There, you can stop feeling that everyone who disagrees with you must have no idea what they're talking about, so that you can actually talk about gameplay features in a game that already makes all sorts of balances between 'how things are in real life' and 'how things should be in a game'.
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Bebop

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Re: Can we talk about ride?
« Reply #30 on: December 09, 2019, 07:15:35 PM »
Just because something is realistic doesn't mean it translates into playability for a game.  I feel like we're hitting that event horizon where major code changes are happening too often and the meta isn't getting balanced out enough.  The amount of code and skills is already really convoluted.  This game is hard to learn and get good at --- weapon skills being chiefly difficult.  I really wish we would balance the new classes and changes --- and stop adding more layers of complicated hoops for the sake of realism in a game where people throw fireballs, alcoholic elves run across the desert and people ride giant beetles and lizards around.
« Last Edit: December 09, 2019, 07:17:43 PM by Bebop »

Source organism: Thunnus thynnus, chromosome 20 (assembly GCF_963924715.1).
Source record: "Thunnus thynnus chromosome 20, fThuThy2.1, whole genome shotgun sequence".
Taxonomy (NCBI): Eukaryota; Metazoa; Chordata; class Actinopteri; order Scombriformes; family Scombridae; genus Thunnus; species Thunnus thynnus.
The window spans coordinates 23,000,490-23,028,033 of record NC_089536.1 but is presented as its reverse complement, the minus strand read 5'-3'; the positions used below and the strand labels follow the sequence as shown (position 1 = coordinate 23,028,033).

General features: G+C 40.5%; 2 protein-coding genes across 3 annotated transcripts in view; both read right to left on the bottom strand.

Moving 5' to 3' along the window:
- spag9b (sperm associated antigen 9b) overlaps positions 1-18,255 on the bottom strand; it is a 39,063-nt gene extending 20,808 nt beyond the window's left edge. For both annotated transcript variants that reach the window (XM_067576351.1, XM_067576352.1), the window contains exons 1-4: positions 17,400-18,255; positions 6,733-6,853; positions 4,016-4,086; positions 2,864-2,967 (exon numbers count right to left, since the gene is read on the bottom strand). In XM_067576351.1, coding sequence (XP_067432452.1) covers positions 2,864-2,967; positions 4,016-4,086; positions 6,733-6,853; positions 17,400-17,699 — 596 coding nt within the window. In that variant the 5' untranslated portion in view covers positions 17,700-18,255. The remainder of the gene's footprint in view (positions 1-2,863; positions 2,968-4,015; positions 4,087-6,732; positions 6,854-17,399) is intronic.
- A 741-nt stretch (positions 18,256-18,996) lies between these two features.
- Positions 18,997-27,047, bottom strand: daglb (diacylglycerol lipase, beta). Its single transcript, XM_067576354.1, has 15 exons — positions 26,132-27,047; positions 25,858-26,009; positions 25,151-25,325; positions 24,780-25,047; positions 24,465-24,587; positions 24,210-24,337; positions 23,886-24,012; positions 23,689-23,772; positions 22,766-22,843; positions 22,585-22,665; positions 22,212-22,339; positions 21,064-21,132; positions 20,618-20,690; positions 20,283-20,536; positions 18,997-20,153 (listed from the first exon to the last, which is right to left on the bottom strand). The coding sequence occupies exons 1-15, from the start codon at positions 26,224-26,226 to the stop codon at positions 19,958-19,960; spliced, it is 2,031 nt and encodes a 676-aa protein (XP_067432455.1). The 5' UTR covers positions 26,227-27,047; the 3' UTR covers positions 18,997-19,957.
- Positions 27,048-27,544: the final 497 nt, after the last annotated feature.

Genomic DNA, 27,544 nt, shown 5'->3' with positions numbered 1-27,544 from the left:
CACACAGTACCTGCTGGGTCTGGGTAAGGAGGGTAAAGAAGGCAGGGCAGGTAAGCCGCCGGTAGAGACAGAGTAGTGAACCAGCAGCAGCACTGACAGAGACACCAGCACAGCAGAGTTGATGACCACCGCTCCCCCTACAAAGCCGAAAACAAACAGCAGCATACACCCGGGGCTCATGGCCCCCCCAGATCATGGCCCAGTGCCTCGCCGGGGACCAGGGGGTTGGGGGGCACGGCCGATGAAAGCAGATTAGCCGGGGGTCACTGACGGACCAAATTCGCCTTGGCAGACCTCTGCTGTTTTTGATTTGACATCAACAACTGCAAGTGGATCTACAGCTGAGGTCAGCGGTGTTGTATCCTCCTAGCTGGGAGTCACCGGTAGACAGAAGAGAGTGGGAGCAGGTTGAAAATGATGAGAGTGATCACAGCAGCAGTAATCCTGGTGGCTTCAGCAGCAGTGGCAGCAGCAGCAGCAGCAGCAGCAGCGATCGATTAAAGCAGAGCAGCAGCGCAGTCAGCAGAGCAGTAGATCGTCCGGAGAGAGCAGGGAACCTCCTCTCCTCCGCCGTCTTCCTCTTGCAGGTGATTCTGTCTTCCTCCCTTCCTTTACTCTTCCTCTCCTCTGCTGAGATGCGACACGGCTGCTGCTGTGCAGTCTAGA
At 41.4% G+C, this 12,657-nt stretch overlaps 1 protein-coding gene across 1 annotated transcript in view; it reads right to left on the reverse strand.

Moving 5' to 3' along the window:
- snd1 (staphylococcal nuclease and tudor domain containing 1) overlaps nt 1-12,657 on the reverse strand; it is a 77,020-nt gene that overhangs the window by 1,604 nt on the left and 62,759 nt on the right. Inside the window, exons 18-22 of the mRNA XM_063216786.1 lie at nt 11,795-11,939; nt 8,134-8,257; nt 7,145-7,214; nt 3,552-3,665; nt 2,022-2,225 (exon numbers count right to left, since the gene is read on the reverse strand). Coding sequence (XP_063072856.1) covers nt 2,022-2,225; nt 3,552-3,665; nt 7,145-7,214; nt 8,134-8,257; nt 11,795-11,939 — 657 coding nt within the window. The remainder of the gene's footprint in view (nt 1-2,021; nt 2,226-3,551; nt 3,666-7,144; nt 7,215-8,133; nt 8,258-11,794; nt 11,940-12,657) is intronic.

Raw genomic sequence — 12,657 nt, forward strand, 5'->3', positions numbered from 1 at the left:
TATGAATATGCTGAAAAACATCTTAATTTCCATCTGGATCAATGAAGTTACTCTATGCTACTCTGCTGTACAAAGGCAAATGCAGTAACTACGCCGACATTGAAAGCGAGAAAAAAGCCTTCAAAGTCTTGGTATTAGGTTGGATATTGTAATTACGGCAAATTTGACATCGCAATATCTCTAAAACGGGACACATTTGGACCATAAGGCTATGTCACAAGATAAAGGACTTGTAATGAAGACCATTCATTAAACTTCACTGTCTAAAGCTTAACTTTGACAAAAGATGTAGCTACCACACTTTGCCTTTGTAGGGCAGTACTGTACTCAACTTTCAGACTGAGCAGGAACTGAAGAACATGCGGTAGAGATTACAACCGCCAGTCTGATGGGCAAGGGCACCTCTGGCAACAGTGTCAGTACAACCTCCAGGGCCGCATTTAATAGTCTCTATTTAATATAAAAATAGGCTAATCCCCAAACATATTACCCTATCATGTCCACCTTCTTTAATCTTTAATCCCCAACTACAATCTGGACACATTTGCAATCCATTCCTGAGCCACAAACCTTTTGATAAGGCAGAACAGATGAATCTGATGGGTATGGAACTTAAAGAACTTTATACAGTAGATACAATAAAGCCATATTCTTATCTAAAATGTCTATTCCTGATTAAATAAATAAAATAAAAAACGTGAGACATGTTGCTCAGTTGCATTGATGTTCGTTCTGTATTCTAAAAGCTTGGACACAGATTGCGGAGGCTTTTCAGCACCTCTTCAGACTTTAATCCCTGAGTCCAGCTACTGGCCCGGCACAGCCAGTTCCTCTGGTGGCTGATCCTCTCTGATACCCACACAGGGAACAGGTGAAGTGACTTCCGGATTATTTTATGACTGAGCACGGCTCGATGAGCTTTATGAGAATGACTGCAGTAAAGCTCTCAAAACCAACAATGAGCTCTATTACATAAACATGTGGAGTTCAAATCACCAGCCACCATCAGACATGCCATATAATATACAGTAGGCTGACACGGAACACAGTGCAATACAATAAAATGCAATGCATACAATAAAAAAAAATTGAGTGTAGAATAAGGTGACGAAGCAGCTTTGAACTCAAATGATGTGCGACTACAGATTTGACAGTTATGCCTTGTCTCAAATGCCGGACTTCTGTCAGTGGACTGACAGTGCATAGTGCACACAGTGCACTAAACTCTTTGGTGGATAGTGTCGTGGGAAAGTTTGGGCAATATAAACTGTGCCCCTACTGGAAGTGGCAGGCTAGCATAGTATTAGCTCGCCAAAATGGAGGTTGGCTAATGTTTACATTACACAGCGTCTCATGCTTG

Brokkr

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Re: Can we talk about ride?
« Reply #31 on: December 10, 2019, 12:59:40 AM »
Just because something is realistic doesn't mean it translates into playability for a game.  I feel like we're hitting that event horizon where major code changes are happening too often and the meta isn't getting balanced out enough.  The amount of code and skills is already really convoluted.  This game is hard to learn and get good at --- weapon skills being chiefly difficult.  I really wish we would balance the new classes and changes --- and stop adding more layers of complicated hoops for the sake of realism in a game where people throw fireballs, alcoholic elves run across the desert and people ride giant beetles and lizards around.

People were hitting the ability to ride with any combination of weapons in about 1 day played.  The targeted timeline with the change was more like 5-10 days played, depending on your mix of combat vs riding, and having it be more limited, while at the same time be eventually available to a broader number of characters.

Then I gave in with how shield use was handled and for that style it can now be rather quicker than what was targeted.

Playability and balance have to take into account those targets, rather than being mechanisms for a rollback to something easier to get.

Riev

  • Posts: 5635
Re: Can we talk about ride?
« Reply #32 on: December 10, 2019, 09:26:13 AM »
So going back to my question.

Is the reason the 'old system' wasn't working, at its core, because people were able to get to the "No hands ride" perks too quickly?
In the originally linked post, you said it was because people felt it was 'necessary' to be at that level.